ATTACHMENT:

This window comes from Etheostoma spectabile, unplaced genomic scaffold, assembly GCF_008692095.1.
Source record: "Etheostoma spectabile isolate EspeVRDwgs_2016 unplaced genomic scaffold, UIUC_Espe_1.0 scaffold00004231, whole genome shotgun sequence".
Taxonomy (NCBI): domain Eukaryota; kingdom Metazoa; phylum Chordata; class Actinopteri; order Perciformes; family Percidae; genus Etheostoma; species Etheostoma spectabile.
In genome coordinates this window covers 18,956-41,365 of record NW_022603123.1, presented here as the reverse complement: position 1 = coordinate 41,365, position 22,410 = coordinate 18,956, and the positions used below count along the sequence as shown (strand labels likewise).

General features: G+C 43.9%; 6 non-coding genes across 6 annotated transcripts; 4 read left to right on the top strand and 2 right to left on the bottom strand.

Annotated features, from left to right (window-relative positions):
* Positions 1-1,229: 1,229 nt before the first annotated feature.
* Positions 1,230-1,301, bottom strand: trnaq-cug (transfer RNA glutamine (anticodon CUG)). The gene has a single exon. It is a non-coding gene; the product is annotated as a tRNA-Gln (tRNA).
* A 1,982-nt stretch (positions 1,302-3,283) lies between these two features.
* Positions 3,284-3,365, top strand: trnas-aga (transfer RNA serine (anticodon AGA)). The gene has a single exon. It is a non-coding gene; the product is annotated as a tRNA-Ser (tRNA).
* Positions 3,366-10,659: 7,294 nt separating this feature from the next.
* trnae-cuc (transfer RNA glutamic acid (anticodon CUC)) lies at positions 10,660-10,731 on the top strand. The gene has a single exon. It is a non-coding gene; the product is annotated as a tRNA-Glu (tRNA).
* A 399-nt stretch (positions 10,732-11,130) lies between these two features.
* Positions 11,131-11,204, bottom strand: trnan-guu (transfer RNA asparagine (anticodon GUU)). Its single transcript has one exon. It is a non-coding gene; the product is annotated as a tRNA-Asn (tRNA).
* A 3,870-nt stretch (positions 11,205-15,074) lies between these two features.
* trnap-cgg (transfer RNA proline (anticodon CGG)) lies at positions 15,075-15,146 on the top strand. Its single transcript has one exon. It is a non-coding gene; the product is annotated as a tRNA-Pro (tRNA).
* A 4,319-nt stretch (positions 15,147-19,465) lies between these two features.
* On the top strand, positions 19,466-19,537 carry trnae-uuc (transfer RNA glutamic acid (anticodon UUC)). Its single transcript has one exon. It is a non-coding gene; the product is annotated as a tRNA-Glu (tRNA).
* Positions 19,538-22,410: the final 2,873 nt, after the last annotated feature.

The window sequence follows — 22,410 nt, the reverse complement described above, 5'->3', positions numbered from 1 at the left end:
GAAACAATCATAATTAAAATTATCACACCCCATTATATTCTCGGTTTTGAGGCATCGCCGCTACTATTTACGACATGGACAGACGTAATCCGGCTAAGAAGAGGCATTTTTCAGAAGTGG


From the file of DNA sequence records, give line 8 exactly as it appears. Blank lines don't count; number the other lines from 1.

* Positions 1,230-1,301, bottom strand: trnaq-cug (transfer RNA glutamine (anticodon CUG)). The gene has a single exon. It is a non-coding gene; the product is annotated as a tRNA-Gln (tRNA).